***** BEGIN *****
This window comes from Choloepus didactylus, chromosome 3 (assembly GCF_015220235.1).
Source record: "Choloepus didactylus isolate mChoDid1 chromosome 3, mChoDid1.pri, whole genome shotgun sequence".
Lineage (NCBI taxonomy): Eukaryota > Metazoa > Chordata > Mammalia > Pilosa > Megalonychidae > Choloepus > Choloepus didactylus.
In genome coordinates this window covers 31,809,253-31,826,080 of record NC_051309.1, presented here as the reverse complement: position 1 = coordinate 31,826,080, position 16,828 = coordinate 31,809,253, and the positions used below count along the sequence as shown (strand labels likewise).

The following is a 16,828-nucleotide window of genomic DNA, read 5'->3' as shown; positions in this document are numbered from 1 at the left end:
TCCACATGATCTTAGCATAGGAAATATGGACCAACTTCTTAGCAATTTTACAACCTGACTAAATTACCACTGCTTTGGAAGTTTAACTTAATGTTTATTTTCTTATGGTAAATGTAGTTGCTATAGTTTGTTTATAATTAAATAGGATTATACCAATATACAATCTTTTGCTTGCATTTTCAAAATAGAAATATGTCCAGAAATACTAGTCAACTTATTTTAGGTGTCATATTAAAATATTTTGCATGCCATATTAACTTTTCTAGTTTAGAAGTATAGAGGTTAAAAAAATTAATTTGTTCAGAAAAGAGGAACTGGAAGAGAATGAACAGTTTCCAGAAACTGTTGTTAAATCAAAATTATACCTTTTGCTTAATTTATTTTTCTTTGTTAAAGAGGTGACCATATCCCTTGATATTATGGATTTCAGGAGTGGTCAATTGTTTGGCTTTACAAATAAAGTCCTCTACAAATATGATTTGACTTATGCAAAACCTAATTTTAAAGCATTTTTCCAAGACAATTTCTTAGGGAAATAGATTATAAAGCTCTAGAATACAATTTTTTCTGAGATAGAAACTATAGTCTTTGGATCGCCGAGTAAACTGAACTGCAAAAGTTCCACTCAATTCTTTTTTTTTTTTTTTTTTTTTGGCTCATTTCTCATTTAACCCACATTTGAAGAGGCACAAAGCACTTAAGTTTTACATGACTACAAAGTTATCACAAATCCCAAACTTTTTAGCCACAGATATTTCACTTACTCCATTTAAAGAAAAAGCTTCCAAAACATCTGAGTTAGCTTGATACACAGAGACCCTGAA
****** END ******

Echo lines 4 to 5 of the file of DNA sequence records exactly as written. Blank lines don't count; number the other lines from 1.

In genome coordinates this window covers 31,809,253-31,826,080 of record NC_051309.1, presented here as the reverse complement: position 1 = coordinate 31,826,080, position 16,828 = coordinate 31,809,253, and the positions used below count along the sequence as shown (strand labels likewise).

The following is a 16,828-nucleotide window of genomic DNA, read 5'->3' as shown; positions in this document are numbered from 1 at the left end: